3. Love that photo of the cinnamon! Gorgeous. And what would we do without post its? I’m a to-do list kinda person, but still replicate half of my to-do’s on post its. They’re everywhere! Laptop, fridge, dining table, dresser mirror…

  4. Photo of cinnamon is stunning. You seem to have a way with beautiful syrups :) I have to confess I have never eaten persimmon…but you have inspired me to seek some out. I imagine it might be quite lovely with a little vodka too ;)

  5. This sounds divine! Persimmons are one my absolute favourite things to eat in the world, and I get *tremendously* excited when they’re in season. Normally I just eat them raw because I don’t want to tamper with the flavour of them, but this really inspires me to try cooking with them. Nice work :)

  6. mmm, persimmons, something I traditionally glaze over in the shops. Perhaps I’ll take the plunge now and give it a go. Intrigued to know how/when you went from picky eater to gourmet gannet? JT

  7. It’s not exactly a place to eat, but if you’re into food and have some time in Honolulu, go to the Foster botanical gardens, where they have an amazing selection of spices growing — nutmeg, pepper, allspice, cinnamon, vanilla. I’ll never forget the afternoon we spent there. Many of these spices grow on massive trees and vines. Amazing.

  8. Mel: I miss bak chor mee too! (already!!) Give syrups a go, I reckon they’re easier than jam – no need to worry about oversetting and things like that.

    hungryandfrozen: yeah, I neeeever think about food during work hours ;) but that’s what post-its are there for, so I can litter my desk/monitor/every surface with ideas and get on with my work, hehe…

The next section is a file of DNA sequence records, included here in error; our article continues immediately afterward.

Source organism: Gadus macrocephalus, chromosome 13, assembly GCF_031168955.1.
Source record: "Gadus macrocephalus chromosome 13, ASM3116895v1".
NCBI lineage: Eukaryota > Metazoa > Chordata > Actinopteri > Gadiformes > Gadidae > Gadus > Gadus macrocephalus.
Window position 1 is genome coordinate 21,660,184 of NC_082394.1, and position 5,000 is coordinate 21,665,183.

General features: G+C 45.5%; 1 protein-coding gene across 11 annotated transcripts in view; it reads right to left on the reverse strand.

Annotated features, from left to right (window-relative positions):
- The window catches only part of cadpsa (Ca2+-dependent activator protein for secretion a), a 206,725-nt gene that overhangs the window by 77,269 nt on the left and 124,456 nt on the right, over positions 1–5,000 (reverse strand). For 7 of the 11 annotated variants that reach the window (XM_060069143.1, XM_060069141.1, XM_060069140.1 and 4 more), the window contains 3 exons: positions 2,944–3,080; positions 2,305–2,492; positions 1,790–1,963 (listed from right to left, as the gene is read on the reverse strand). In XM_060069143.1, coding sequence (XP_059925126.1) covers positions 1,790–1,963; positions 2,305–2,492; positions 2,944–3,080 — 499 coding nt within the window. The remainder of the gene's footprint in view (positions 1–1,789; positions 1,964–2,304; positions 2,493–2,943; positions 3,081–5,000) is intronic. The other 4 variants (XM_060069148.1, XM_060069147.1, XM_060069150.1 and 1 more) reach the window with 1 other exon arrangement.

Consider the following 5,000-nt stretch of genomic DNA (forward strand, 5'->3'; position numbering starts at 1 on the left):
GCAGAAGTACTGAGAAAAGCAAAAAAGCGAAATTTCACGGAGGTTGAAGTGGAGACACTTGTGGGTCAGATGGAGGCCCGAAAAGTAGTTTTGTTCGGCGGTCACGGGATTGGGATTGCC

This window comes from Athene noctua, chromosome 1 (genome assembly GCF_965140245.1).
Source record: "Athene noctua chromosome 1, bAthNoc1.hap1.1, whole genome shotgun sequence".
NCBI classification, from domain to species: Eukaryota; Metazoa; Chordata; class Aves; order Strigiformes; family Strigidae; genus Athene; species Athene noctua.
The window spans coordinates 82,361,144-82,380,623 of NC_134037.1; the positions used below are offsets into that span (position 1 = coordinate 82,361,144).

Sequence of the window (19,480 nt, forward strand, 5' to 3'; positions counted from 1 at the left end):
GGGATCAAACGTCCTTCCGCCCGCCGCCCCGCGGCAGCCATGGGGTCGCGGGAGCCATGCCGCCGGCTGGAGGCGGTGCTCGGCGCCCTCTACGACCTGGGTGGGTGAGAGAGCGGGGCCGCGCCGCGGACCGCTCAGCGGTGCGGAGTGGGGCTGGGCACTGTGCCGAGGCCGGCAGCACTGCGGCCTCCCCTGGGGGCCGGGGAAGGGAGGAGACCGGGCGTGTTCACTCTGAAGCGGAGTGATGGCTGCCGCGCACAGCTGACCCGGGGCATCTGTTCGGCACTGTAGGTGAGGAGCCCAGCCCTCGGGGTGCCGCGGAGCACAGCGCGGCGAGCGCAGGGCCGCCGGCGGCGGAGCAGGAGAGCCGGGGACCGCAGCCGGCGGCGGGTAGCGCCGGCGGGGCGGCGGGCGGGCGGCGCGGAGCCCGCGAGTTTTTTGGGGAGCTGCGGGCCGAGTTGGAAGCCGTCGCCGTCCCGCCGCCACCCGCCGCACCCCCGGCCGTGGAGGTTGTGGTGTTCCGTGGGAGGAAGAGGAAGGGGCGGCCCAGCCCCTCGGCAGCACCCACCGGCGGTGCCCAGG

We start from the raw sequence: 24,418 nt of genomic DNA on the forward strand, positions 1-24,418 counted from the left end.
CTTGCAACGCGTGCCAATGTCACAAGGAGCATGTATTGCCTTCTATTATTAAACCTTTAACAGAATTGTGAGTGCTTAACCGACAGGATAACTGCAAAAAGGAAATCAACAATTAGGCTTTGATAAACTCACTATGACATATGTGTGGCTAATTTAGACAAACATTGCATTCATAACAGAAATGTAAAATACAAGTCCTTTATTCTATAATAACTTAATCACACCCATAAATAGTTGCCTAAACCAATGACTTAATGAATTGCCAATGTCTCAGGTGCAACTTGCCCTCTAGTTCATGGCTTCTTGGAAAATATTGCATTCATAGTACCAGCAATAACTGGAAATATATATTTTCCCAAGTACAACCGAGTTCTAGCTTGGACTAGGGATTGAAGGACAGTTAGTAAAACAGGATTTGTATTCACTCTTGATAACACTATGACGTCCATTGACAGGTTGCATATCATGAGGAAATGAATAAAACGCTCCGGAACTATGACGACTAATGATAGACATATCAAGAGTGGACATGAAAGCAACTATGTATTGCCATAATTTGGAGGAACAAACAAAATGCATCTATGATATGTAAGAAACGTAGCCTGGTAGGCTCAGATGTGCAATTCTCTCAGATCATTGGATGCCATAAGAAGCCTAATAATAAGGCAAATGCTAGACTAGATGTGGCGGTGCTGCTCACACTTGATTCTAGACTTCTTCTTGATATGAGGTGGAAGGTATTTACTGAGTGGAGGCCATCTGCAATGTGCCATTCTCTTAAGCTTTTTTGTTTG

allsugarspice: haha me too! I seem to find random old post-its everywhere, too: in pockets, purses, stuck to the bottom of my sock…

    Mairi: definitely try persimmon! They’re delicious raw – I like them a little on the soft side – but they’re also good roasted, stewed, etc :)

    Katherine: thanks, I’m normally like you too and can’t get past eating them raw. They take on a different personality when cooked, though, so so good!

    Domestic Executive: I was horrifically picky as a kid but always liked cooking (well, especially baking)… I guess it was a combination of being exposed to new situations (living in Japan) and wanting to cook more things that made me grow out of it! I think? :)

    Five Course Garden: thanks for the tip, wow, that sounds incredible… I don’t think I’ve seen half those spices growing. will add it to the to-do list, would love to fit it in!

  9. As close as you were to Korea, I suppose you had not been there. They make a persimmon and cinnamon drink as you have described. It’s usually drunk after a meal on a hot day. In the Korean version (su jeong gwa), you may find bits of persimmon as well as pine nuts floating on top. The persimmon they use is a special naturally dehydrated I think.

  10. […] give it a shot. Armed with a few freshly diced persimmons, I searched for a recipe and came across Millie Mirepoix’s Persimmon Cinnamon Syrup, to which I added spices of my own (mainly clove and ginger, as I’m a big fan of their […]